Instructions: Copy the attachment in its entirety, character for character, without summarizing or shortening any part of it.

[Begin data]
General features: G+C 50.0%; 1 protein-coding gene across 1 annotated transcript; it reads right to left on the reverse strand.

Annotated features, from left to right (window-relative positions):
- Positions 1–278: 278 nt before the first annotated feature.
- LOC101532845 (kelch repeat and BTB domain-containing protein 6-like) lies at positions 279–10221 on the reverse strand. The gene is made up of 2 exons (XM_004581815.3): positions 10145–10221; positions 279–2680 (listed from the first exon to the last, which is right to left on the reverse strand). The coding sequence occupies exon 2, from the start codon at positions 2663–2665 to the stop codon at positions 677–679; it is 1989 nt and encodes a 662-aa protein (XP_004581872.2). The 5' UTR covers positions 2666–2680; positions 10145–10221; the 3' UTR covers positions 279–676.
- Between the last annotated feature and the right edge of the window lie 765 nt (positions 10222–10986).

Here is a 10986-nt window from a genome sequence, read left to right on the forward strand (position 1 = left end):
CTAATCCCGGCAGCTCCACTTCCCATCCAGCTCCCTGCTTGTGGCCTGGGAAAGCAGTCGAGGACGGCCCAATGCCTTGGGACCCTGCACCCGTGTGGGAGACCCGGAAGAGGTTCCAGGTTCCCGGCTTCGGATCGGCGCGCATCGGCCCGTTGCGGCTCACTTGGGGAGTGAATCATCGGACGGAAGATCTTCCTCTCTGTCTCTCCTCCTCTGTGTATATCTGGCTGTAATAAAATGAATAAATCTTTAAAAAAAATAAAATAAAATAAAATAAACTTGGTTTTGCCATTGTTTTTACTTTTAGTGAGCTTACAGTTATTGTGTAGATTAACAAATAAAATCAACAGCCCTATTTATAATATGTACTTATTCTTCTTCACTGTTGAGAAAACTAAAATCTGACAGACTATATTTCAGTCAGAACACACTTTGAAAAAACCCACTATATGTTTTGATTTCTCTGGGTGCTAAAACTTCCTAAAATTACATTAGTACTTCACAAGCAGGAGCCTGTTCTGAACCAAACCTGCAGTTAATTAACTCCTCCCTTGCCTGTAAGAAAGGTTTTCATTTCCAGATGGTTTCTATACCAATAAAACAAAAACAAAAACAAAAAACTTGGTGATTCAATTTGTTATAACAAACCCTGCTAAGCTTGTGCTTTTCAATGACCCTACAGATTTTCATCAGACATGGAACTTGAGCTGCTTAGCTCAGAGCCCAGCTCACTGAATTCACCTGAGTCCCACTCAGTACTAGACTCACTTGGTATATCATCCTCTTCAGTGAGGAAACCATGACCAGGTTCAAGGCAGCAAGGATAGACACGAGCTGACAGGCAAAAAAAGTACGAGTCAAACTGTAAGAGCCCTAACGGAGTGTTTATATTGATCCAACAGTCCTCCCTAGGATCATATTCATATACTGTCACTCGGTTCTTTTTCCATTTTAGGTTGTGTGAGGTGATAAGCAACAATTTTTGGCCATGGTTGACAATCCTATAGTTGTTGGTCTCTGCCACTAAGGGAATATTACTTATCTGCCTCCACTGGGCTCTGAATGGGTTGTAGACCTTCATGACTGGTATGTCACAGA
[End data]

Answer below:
General features: G+C 50.0%; 1 protein-coding gene across 1 annotated transcript; it reads right to left on the reverse strand.

Annotated features, from left to right (window-relative positions):
- Positions 1–278: 278 nt before the first annotated feature.
- LOC101532845 (kelch repeat and BTB domain-containing protein 6-like) lies at positions 279–10221 on the reverse strand. The gene is made up of 2 exons (XM_004581815.3): positions 10145–10221; positions 279–2680 (listed from the first exon to the last, which is right to left on the reverse strand). The coding sequence occupies exon 2, from the start codon at positions 2663–2665 to the stop codon at positions 677–679; it is 1989 nt and encodes a 662-aa protein (XP_004581872.2). The 5' UTR covers positions 2666–2680; positions 10145–10221; the 3' UTR covers positions 279–676.
- Between the last annotated feature and the right edge of the window lie 765 nt (positions 10222–10986).

Here is a 10986-nt window from a genome sequence, read left to right on the forward strand (position 1 = left end):
CTAATCCCGGCAGCTCCACTTCCCATCCAGCTCCCTGCTTGTGGCCTGGGAAAGCAGTCGAGGACGGCCCAATGCCTTGGGACCCTGCACCCGTGTGGGAGACCCGGAAGAGGTTCCAGGTTCCCGGCTTCGGATCGGCGCGCATCGGCCCGTTGCGGCTCACTTGGGGAGTGAATCATCGGACGGAAGATCTTCCTCTCTGTCTCTCCTCCTCTGTGTATATCTGGCTGTAATAAAATGAATAAATCTTTAAAAAAAATAAAATAAAATAAAATAAACTTGGTTTTGCCATTGTTTTTACTTTTAGTGAGCTTACAGTTATTGTGTAGATTAACAAATAAAATCAACAGCCCTATTTATAATATGTACTTATTCTTCTTCACTGTTGAGAAAACTAAAATCTGACAGACTATATTTCAGTCAGAACACACTTTGAAAAAACCCACTATATGTTTTGATTTCTCTGGGTGCTAAAACTTCCTAAAATTACATTAGTACTTCACAAGCAGGAGCCTGTTCTGAACCAAACCTGCAGTTAATTAACTCCTCCCTTGCCTGTAAGAAAGGTTTTCATTTCCAGATGGTTTCTATACCAATAAAACAAAAACAAAAACAAAAAACTTGGTGATTCAATTTGTTATAACAAACCCTGCTAAGCTTGTGCTTTTCAATGACCCTACAGATTTTCATCAGACATGGAACTTGAGCTGCTTAGCTCAGAGCCCAGCTCACTGAATTCACCTGAGTCCCACTCAGTACTAGACTCACTTGGTATATCATCCTCTTCAGTGAGGAAACCATGACCAGGTTCAAGGCAGCAAGGATAGACACGAGCTGACAGGCAAAAAAAGTACGAGTCAAACTGTAAGAGCCCTAACGGAGTGTTTATATTGATCCAACAGTCCTCCCTAGGATCATATTCATATACTGTCACTCGGTTCTTTTTCCATTTTAGGTTGTGTGAGGTGATAAGCAACAATTTTTGGCCATGGTTGACAATCCTATAGTTGTTGGTCTCTGCCACTAAGGGAATATTACTTATCTGCCTCCACTGGGCTCTGAATGGGTTGTAGACCTTCATGACTGGTATGTCACAGA